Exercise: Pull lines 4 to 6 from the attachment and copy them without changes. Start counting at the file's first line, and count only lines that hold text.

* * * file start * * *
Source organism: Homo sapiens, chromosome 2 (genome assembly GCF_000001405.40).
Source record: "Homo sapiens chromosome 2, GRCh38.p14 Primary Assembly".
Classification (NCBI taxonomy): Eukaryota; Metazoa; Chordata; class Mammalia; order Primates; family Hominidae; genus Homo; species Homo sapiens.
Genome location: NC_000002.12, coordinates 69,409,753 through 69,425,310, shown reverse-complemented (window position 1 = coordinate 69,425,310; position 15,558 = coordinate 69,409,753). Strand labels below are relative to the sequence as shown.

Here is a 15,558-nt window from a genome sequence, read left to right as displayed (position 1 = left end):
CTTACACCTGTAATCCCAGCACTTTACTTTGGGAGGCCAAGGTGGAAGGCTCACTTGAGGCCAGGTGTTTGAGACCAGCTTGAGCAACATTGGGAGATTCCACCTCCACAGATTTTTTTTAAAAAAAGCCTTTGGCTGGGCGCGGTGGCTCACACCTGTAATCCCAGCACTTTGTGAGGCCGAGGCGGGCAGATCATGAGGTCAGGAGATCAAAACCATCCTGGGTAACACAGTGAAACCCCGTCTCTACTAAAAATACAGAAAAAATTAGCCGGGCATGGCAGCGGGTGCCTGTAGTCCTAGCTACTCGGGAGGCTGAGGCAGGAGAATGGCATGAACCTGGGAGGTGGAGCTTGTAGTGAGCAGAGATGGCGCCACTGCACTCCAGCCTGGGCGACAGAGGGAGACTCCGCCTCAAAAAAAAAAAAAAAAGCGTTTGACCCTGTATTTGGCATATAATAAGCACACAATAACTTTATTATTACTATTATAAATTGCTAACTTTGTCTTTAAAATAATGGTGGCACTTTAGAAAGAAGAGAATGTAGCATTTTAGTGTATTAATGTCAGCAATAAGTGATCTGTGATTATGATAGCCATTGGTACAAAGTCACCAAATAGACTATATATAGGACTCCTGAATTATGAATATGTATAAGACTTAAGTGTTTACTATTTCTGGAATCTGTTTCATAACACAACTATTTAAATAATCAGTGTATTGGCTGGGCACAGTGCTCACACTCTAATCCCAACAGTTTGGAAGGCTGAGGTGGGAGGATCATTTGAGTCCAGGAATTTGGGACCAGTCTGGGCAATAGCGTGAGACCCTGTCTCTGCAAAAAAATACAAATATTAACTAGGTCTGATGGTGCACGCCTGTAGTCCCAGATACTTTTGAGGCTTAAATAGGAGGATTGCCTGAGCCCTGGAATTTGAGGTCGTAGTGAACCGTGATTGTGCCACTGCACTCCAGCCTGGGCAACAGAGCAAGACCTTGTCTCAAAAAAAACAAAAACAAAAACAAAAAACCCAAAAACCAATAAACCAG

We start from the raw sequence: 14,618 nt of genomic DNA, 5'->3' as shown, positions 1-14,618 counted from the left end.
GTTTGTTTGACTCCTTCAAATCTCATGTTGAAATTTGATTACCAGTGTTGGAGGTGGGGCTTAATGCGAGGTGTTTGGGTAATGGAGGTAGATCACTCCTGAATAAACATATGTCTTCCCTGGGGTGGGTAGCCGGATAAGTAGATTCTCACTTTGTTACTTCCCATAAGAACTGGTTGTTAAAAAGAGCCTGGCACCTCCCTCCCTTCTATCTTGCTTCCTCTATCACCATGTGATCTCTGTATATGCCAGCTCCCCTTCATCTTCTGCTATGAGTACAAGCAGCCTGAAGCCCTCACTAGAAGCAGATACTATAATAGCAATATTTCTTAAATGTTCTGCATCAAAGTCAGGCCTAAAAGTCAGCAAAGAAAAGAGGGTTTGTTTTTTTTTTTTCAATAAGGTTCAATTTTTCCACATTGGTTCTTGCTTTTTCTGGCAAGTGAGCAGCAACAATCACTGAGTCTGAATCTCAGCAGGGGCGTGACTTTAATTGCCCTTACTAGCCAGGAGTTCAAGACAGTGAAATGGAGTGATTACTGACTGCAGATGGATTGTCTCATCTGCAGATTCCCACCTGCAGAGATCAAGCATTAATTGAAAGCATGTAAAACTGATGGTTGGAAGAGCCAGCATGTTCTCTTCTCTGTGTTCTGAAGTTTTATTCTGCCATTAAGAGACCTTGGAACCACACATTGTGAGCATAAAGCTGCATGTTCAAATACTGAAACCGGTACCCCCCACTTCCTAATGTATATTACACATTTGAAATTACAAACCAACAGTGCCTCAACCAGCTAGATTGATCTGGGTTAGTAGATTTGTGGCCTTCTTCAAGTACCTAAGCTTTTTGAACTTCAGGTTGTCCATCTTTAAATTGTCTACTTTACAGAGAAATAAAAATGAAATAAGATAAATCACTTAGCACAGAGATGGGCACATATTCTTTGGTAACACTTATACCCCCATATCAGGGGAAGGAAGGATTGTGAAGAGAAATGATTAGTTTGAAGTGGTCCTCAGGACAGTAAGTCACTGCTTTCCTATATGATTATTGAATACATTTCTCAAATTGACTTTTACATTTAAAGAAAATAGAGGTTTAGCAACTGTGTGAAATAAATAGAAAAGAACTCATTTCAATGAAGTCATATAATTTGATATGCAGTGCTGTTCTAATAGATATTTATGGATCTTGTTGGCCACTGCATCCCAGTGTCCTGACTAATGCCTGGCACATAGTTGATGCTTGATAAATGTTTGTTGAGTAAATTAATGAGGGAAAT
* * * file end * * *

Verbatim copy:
Genome location: NC_000002.12, coordinates 69,409,753 through 69,425,310, shown reverse-complemented (window position 1 = coordinate 69,425,310; position 15,558 = coordinate 69,409,753). Strand labels below are relative to the sequence as shown.

Here is a 15,558-nt window from a genome sequence, read left to right as displayed (position 1 = left end):
CTTACACCTGTAATCCCAGCACTTTACTTTGGGAGGCCAAGGTGGAAGGCTCACTTGAGGCCAGGTGTTTGAGACCAGCTTGAGCAACATTGGGAGATTCCACCTCCACAGATTTTTTTTAAAAAAAGCCTTTGGCTGGGCGCGGTGGCTCACACCTGTAATCCCAGCACTTTGTGAGGCCGAGGCGGGCAGATCATGAGGTCAGGAGATCAAAACCATCCTGGGTAACACAGTGAAACCCCGTCTCTACTAAAAATACAGAAAAAATTAGCCGGGCATGGCAGCGGGTGCCTGTAGTCCTAGCTACTCGGGAGGCTGAGGCAGGAGAATGGCATGAACCTGGGAGGTGGAGCTTGTAGTGAGCAGAGATGGCGCCACTGCACTCCAGCCTGGGCGACAGAGGGAGACTCCGCCTCAAAAAAAAAAAAAAAAGCGTTTGACCCTGTATTTGGCATATAATAAGCACACAATAACTTTATTATTACTATTATAAATTGCTAACTTTGTCTTTAAAATAATGGTGGCACTTTAGAAAGAAGAGAATGTAGCATTTTAGTGTATTAATGTCAGCAATAAGTGATCTGTGATTATGATAGCCATTGGTACAAAGTCACCAAATAGACTATATATAGGACTCCTGAATTATGAATATGTATAAGACTTAAGTGTTTACTATTTCTGGAATCTGTTTCATAACACAACTATTTAAATAATCAGTGTATTGGCTGGGCACAGTGCTCACACTCTAATCCCAACAGTTTGGAAGGCTGAGGTGGGAGGATCATTTGAGTCCAGGAATTTGGGACCAGTCTGGGCAATAGCGTGAGACCCTGTCTCTGCAAAAAAATACAAATATTAACTAGGTCTGATGGTGCACGCCTGTAGTCCCAGATACTTTTGAGGCTTAAATAGGAGGATTGCCTGAGCCCTGGAATTTGAGGTCGTAGTGAACCGTGATTGTGCCACTGCACTCCAGCCTGGGCAACAGAGCAAGACCTTGTCTCAAAAAAAACAAAAACAAAAACAAAAAACCCAAAAACCAATAAACCAG